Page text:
Land of the Free… Museums

Phew! So much to catch up on!

The bowling on Friday was good and bad. Good in that I had a chance to meet more people, especially interns (one of whom it turns out also received a DAAD Scholarship, interestingly). It was bad in that I shamed myself thoroughly because oh my God I suck at bowling. I made sure to warn the people on my team, and they, of course, were nice and shrugged it off because hey, it’s about team building, right? But by the end of the game I think many of them were a bit flabbergasted how someone can be so poorly coordinated. Unsurprisingly, I slipped away after the first game and found new people to talk to.

After bowling I had a bit of time to spare before other people got back from their internships and I didn’t want to just hang out in the apartment alone, so I decided to go see the Library of Congress.

Did you know: "Hall o' Madison" is not the proper name for this room.

I first went into the Madison Building (there are three buildings if you didn’t know – I didn’t) which isn’t very pretty from the outside (picture) and does little to redeem itself inside. I just wandered around the halls, which looked uncomfortably like a high school’s (wide, linoleum, fluorescent lighting, off-white walls) but I suppose it’s possible behind some of the doors lies untold splendors. They do have a hall o’ Madison which was kinda nice. It’s a room with a statue of James Madison and some of his quotes (well, I assumed they were his quotes).

After briefly exploring the Madison building I migrated to the main Library of Congress. It made up nicely for the spartan Madison building.

Actually, that doesn’t quite do it justice. The Library of Congress is BEAUTIFUL. I had no idea what it was like inside, but it was essentially my heaven. Standing in the Great Hall, there is so much to look at – columns and arches and walls full of paintings of figures whom you wish you could think of their name because you would feel smarter. They also had some awesome exhibits on topics like the early Americas (meaning, Mayan culture and things of that nature), colonial times, and the role political satire has played in American history. I was impressed at the quality of the exhibits – they were as good as you would find in a Smithsonian museum.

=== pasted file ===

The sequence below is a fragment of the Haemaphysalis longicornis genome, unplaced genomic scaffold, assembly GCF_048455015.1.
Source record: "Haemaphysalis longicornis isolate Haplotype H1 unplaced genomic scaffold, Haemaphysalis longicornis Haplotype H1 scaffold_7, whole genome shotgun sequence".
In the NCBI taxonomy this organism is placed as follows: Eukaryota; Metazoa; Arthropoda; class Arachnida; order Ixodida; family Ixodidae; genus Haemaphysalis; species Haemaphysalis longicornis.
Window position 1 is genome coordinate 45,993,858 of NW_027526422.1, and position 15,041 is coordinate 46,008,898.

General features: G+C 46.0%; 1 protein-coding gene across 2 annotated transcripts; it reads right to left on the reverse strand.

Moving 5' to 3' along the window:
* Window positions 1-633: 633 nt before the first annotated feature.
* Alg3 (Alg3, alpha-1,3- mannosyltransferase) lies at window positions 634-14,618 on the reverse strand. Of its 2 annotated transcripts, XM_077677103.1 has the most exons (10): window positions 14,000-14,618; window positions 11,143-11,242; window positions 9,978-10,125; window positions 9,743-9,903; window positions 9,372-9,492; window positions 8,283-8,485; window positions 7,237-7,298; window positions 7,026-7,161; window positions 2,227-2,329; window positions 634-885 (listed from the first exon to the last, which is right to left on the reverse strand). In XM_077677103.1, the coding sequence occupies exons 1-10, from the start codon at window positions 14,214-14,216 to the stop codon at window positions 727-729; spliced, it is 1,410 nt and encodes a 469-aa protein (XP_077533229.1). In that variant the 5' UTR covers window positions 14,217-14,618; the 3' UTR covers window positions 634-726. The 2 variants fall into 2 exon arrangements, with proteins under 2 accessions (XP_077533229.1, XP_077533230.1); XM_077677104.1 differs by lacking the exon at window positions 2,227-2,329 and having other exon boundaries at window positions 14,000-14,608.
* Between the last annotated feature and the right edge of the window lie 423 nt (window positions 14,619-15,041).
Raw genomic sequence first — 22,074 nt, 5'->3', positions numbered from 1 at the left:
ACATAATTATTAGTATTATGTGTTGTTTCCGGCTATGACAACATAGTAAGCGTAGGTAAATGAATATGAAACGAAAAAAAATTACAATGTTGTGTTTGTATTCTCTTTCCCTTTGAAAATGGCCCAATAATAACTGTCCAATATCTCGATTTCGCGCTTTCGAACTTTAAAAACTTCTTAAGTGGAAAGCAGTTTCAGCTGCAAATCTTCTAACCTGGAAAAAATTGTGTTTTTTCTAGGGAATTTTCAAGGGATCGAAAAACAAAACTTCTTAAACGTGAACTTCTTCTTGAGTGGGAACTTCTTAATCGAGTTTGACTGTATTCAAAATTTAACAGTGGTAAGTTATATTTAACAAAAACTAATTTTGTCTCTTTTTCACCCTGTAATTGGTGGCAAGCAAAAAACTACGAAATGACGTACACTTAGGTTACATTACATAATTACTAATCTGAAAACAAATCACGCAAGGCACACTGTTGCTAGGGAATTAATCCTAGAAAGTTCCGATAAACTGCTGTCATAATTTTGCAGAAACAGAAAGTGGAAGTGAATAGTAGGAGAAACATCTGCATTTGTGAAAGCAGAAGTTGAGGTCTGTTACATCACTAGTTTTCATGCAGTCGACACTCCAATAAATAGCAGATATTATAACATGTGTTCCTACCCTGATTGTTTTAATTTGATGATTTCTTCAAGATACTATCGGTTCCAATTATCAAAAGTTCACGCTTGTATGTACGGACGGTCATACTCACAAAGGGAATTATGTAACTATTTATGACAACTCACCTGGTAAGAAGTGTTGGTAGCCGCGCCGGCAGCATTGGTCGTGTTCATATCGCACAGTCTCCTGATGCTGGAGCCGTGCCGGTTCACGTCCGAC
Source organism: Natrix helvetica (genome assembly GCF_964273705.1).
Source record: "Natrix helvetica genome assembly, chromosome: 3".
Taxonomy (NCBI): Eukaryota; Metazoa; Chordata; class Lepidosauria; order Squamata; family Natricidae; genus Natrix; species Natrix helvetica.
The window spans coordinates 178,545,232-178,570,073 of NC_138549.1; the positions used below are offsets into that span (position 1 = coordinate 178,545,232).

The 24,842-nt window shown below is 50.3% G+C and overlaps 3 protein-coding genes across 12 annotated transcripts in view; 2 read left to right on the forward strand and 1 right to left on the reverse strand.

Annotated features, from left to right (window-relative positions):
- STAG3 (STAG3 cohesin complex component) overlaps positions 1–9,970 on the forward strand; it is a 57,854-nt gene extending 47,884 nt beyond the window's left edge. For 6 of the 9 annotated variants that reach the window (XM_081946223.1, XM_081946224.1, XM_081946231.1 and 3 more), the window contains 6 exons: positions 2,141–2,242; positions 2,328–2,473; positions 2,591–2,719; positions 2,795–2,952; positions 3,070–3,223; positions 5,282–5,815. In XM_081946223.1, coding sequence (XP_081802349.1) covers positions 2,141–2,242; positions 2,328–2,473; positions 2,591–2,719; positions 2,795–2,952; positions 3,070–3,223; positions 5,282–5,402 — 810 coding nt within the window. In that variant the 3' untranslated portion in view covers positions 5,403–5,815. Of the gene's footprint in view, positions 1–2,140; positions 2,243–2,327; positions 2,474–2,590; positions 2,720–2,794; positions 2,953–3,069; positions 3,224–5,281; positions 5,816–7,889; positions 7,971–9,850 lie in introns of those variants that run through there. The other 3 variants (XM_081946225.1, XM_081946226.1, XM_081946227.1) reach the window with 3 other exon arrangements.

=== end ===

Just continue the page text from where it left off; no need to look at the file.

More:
My favorite display was Thomas Jefferson’s library. Essentially they have recreated his entire collection of books (which he sold to the Library of Congress to start its collection) using the original books that he owned or identical copies from other sources that the library has acquired to reconstruct the collection. It was such a fascinating insight into the mind of one of the founding fathers and the kind of literature that was prized then. I would have given anything to have been able to pull books off the shelves and peruse them for hours. Curse you, bullet-proof plexiglass.

The Great Hall: Not just for wizards

Friday night we got phenomenal milk shakes from a nearby eatery called Good Stuff (that’s what all college kids do on a Friday night, right? Drink milkshakes?). We went on a walk around the Capitol (how passé) and unexpectedly found a five-minute fireworks show. Ah, D.C. in the summer.